Increasing pressure for shark culling in Northern NSW

Louise Southerden is a travel writer, ocean advocate, surfer, Byron Bay resident and a good friend to us here at Diveplanit. Concerned at the number of shark encounters in Northern NSW, Louise attended last night’s ‘Shark Meeting’ at Lennox Head and was disappointed to find an overwhelming support for shark culling. Here’s her report.

“If you’ve seen the Mick Fanning footage [of the shark attack in South Africa], that’s happened 10 or 11 times in this area this year,” said Ballina Mayor David Wright opening the “shark meeting” in Lennox Head tonight.

The situation: About seven white sharks (the correct name for “great whites”, according to the CSIRO) have been hanging around the area for the past month. Beaches have been closed. There have been four serious human-shark encounters this year: one fatality and three guys in hospital.

All this is, said the Mayor and others, is “totally unprecedented”, hence the decision to act.

What’s being done now:

  • Aerial patrols. Council spent $16,000 on aerial patrols during the Gromfest surf comp a few weeks ago so that it could go ahead, and is keeping up aerial helicopter patrols – their shark sightings are posted on the Ballina Shark Reports Facebook page.
  • Call 000. There’s now a “shark sighting” protocol: if you see one, call 000 and police will alert local authorities to get people out of the water. Apparently lives have been saved on at least five occasions in the last couple of weeks, by these two measures alone.
  • Drones. A few privately owned drones have been used to alert surfers to sharks in the water, unofficially.

Going forward: An advisory meeting is to be held in Sept, and there’ll be a more formal Shark Summit in early October (location and dates to be decided) with international as well as national shark experts discussing options for managing the shark-human interactions.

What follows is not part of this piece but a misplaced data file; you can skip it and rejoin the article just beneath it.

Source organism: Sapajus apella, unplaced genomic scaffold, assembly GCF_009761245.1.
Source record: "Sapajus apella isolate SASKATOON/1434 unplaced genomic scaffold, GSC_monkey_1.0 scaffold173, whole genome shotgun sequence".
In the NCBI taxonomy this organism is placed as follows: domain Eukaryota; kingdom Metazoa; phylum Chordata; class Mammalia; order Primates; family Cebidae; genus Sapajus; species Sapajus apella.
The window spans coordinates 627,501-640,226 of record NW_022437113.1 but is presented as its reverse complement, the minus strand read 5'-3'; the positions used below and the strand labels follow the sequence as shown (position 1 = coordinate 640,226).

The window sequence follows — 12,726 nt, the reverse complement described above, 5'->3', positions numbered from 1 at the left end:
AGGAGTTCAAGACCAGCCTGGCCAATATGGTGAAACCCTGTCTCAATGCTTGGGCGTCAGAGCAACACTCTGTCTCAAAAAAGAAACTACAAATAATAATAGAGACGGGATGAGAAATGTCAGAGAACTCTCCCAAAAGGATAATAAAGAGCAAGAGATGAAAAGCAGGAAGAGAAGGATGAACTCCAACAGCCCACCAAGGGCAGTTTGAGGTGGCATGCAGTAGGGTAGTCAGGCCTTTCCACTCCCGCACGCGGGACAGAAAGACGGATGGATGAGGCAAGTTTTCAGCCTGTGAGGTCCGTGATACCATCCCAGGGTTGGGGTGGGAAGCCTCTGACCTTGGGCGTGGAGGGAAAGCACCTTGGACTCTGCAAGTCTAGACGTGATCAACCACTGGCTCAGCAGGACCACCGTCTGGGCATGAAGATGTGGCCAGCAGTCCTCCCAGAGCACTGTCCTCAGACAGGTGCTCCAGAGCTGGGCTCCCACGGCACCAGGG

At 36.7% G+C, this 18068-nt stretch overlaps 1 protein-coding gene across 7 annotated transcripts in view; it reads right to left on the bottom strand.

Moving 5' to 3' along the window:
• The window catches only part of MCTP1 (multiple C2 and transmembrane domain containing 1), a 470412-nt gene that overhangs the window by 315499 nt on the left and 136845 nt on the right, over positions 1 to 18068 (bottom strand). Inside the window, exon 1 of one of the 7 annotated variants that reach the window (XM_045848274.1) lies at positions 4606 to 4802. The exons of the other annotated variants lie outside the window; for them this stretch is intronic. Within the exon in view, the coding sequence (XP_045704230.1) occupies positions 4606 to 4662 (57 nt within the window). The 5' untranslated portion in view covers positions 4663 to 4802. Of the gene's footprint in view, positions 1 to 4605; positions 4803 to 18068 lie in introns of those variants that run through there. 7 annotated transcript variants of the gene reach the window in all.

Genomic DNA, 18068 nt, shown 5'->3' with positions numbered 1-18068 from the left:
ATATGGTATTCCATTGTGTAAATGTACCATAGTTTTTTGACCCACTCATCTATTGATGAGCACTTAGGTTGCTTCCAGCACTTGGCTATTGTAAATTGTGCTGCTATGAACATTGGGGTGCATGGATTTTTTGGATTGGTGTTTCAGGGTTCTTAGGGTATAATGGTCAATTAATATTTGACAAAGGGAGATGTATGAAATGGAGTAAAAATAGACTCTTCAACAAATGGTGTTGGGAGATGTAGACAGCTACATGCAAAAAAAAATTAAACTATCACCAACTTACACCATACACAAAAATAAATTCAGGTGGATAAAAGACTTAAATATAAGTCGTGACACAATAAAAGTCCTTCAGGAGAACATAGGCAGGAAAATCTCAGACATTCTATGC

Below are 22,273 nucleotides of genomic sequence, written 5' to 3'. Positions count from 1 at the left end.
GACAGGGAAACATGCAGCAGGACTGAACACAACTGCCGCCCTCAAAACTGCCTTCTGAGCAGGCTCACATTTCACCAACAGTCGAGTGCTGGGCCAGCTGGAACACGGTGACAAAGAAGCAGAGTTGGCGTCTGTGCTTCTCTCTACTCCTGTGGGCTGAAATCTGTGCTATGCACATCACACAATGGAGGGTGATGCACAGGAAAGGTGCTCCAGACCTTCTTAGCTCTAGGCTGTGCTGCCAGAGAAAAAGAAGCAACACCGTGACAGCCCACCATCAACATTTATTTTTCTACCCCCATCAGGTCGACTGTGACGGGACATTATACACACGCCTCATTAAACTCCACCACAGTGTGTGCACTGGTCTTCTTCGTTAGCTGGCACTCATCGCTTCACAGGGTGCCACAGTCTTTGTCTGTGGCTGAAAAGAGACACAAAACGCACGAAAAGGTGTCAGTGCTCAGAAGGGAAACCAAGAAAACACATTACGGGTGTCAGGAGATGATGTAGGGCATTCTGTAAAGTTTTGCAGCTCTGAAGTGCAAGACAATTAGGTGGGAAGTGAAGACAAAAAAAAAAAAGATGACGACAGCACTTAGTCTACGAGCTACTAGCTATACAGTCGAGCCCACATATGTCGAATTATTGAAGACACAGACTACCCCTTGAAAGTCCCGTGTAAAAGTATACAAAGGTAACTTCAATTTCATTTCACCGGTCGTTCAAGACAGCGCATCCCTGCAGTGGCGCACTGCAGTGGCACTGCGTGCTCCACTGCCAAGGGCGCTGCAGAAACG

Other options were briefly discussed: tagging (expensive, but could be done if it received funding), drones, technologies such as sonar (used in South Africa), using dead sharks as deterrents (works with white sharks apparently, but not tiger sharks). All these and more are to be investigated.

Sea Shepherd Shark safety Solutions Poster
Sea Shepherd illustrate how many alternatives there are to culling sharks.

The measure that got the most interest and support, sadly, was culling. A few times people asked for a show of hands, and almost every hand in the room shot up in support of killing seven protected white sharks – even though, as the Mayor pointed out a few times, “No one knows why they’re here.”

There are smarter, more effective, less aggressive alternatives – and the powers that be are evaluating them all. That’s encouraging.

  • What do you think would be the best plan of action?
  • Do you support the culling of an endangered species?
  • Are there better alternatives?

STOP shark cull


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